‘Fire hose’ latest lava draw

  • 4757095_web1_15977005_1299381450105732_5643861188599303987_n.jpg
  • 4757095_web1_image-364.jpg

A stream of lava continues to gush out the side of a sea cliff in Hawaii Volcanoes National Park as the 61g flow struggles to rebuild a delta of volcanic rock that calved like a glacier New Year’s Eve.

ADVERTISING


A stream of lava continues to gush out the side of a sea cliff in Hawaii Volcanoes National Park as the 61g flow struggles to rebuild a delta of volcanic rock that calved like a glacier New Year’s Eve.

The “fire hose,” as some call it, is the latest awe-inspiring feature of Pu‘u ‘O‘o’s eruption, which has entered its 34th year on Kilauea’s East Rift Zone.

The collapse took with it most of the delta built up by the ocean entry that started last July and exposed a section of the lava tube just above sea level, allowing the volcano to pump out molten rock straight from the side of the cliff in a concentrated stream.

Tim Orr, Hawaiian Volcano Observatory geologist, said the delta is taking longer to rebuild than expected, suggesting a significant amount of rock was lost below the ocean’s surface.

“Usually a delta begins to grow pretty quickly after a collapse,” he said.

“I’m surprised it’s still visible,” Orr added, referring to the lava stream.

About 21 acres of the delta and another 4 acres that belonged to the older cliff disappeared, said Janet Babb, HVO spokeswoman.

Such collapses are common as the island slowly builds new land on an unstable foundation.

Orr, who flew over the flow Thursday, said the collapse could have occurred thousands of feet below the surface.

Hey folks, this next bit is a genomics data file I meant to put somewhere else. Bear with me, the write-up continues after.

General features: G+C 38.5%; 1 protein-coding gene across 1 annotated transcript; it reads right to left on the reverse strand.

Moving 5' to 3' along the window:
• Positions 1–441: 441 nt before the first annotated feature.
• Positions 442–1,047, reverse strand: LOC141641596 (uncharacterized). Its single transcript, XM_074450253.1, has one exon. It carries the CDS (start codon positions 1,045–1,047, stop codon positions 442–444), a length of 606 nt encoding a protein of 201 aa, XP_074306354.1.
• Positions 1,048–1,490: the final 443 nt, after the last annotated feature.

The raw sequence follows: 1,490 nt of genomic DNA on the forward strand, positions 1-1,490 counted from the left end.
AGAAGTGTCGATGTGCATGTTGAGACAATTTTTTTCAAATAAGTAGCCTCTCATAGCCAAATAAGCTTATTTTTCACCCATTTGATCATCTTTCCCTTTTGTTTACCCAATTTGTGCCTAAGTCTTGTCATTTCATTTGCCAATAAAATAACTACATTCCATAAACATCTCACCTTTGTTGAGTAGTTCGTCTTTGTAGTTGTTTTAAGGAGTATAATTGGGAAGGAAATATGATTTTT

“The whole flank, in a sense, slides away,” he said.

Shane Turpin of Lava Ocean Tours said he’s seen such activity before with past ocean entries, but the lava stream is proving another opportunity to promote his business.

A video his company posted on Facebook had been viewed nearly 6 million times by Thursday.

“Everyone loves what’s going on right now,” Turpin said.

“People have a great time whether it’s a finger of lava or is a giant hose,” he added. “It’s all lava.”

Turpin said the issue for his operation is capacity.

ADVERTISING


He said he has a permit from the Department of Land and Natural Resources that limits him to one boat, which seats 49, though there is easily demand for two or three.

Email Tom Callis at tcallis@hawaiitribune-herald.com.

Leave a Reply

Your email address will not be published. Required fields are marked *

*

By participating in online discussions you acknowledge that you have agreed to the Star-Advertiser's TERMS OF SERVICE. An insightful discussion of ideas and viewpoints is encouraged, but comments must be civil and in good taste, with no personal attacks. If your comments are inappropriate, you may be banned from posting. To report comments that you believe do not follow our guidelines, email hawaiiwarriorworld@staradvertiser.com.